The latest kid’s craze that won’t break the bank

We all remember the gadget crazes from our own days at school. The older generations will reflect happily on yo-yos and football cards whereas some of the younger parents will even remember electronic gadgets such as Tamogotchis and Pokemon. Such crazes have undoubtedly left parents with slightly lighter wallets as kids simply must have the latest trend. However, the newest toy on the block is simple and won’t break the bank at all.

Introducing the Fidget Spinner

It was actually designed to help children with their concentration in school but this latest trend has indeed got teachers up and down the country in a spin themselves. A primary school in Scotland was actually the first in the UK to ban the fidget spinner. The reason behind it was that the gadgets were being used to show off tricks during school time.


There was a simple letter sent home to parents that stated the toys were a distraction and no longer welcome within the school gates.It added that the ban “also includes the playground, as if they were to be thrown they could really hurt someone”.

Fidget spinners, which cost around £2, are a three-pronged, palm-sized piece of plastic that spins around a central weighted disc. They were developed in the US for children with ADHD or autism to help them relieve stress and develop fine motor skills.

The ban follows similar moves made by schools in England. A letter from a pupil at Churchill Academy in Somerset said they were distracting her so the head teacher said they would be confiscated.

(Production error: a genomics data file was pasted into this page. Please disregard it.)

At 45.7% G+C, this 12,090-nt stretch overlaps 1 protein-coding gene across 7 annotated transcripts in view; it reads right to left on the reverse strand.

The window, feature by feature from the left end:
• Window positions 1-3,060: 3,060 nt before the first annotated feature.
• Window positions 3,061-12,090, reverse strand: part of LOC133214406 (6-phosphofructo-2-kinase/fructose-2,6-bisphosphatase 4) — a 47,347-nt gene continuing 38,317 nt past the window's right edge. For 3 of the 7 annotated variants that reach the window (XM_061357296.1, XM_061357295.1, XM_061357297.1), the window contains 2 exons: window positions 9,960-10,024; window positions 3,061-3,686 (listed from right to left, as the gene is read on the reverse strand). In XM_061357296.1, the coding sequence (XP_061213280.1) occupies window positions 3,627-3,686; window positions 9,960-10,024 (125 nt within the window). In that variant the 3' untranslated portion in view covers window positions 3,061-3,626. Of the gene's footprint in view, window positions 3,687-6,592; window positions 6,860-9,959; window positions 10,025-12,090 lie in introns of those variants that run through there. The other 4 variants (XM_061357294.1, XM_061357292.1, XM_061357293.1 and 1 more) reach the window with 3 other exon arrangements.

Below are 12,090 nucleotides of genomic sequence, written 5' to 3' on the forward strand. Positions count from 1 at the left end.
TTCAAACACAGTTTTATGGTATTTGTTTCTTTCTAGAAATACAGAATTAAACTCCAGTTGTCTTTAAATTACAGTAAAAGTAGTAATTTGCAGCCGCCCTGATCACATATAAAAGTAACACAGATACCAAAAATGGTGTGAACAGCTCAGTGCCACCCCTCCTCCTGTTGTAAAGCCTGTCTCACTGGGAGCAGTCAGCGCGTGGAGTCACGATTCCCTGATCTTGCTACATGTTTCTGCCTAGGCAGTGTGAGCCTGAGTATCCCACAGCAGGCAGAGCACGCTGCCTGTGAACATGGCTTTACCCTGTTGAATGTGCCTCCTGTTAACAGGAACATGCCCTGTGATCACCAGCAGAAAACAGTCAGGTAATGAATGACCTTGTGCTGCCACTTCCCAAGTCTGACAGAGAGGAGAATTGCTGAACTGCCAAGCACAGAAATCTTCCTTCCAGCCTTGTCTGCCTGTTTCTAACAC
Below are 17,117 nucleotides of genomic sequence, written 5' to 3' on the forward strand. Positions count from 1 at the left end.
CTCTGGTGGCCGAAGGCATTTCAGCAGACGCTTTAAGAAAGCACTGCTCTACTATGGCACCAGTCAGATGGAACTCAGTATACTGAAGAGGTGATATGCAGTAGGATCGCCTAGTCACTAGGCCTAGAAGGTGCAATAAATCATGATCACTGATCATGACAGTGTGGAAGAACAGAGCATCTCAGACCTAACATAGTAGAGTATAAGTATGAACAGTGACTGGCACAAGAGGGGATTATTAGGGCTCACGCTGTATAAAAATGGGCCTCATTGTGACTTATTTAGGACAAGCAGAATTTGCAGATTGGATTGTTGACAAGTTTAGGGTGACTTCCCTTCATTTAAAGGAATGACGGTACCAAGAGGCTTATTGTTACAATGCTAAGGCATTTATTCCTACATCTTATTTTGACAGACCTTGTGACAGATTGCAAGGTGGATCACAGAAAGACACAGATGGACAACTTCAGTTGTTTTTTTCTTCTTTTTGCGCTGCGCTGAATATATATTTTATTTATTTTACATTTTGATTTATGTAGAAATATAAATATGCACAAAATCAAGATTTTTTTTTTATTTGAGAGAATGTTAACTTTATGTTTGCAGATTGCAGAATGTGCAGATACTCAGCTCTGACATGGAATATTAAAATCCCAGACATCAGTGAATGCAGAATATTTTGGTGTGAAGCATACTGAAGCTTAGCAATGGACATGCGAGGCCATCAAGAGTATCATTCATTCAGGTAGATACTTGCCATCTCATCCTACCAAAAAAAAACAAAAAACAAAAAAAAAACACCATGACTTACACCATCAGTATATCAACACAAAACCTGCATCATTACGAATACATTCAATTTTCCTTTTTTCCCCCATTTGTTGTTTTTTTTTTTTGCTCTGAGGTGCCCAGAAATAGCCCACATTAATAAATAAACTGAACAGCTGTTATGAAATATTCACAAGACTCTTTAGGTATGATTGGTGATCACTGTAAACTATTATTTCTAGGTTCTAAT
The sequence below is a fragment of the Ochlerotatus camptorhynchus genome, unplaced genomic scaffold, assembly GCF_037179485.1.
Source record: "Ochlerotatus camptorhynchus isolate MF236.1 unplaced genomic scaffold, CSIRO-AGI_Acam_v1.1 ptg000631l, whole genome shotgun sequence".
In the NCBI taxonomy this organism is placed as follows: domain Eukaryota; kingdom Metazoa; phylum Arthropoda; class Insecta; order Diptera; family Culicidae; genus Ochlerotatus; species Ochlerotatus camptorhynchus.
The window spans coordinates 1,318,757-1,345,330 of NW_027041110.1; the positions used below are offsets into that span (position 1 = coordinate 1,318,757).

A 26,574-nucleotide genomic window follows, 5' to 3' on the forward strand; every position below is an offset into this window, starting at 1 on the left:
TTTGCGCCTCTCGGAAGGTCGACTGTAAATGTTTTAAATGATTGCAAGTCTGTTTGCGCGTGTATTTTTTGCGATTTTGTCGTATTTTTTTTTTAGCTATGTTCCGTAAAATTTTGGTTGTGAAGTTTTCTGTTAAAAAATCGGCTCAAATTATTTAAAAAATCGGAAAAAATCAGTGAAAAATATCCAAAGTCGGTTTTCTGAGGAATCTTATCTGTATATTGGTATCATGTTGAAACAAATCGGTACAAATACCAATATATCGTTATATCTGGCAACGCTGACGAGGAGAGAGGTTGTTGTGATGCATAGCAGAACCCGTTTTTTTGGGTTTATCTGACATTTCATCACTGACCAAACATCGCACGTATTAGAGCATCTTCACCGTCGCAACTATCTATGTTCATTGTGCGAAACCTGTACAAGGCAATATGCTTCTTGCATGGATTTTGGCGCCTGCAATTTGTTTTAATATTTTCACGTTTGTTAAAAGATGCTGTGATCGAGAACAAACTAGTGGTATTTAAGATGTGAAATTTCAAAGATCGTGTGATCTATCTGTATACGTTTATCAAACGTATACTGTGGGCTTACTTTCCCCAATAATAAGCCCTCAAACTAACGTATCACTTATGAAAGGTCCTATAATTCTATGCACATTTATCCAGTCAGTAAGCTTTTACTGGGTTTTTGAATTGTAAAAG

The demand for Fidget Spinners

In Dundee local shop owners said they were struggling to keep up with demand from children who were looking to copy tips and tricks seen on YouTube videos.

Parents of children at Craigiebarns said their children were left distraught by the ban. Paula Carr, 40, who has two children at Craigiebarns, said: “The school seems to be taking it a bit far.

“They were saying it was because of an accident where one of the toys hit a kid in the eye. My kids are upset by this though.”

Marlyn Sherman, 66, whose granddaughter Farrah, five, attends the school, said: “I can understand this for safety reasons because if they are thrown or not used sensibly then someone could get hurt.” However, she said discretion should be shown if they were being used safely and not affecting lessons.

Nicholas McMahon, of Thornlie primary school in Wishaw, North Lanarkshire, has harnessed the enthusiasm for the game by incorporating spinning challenges into his PE lessons.

He said: “I could see that they were really passionate about it but the flipping could be a bit infuriating. I thought of a way I could incorporate it into the timetable so it would be something we could do together.”

Saving parents money

Whether or not the teachers and schools approve of fidget spinners, there is a clear advantage of this latest trend for the more thrifty parents out there. The gadgets cost a tiny £2 each which means that most families can easily accommodate the kid’s enthusiasm for the device. This is a huge bonus for those that cannot afford to fork out on the more costly trends such as iPads and smartphones!

What do you think on the ban of Fidget Spinners in the playground? Are you happy for teachers to restrict your kids playtime or do you think the toys are harmless fun? Get in touch with us via our contact page to let us know!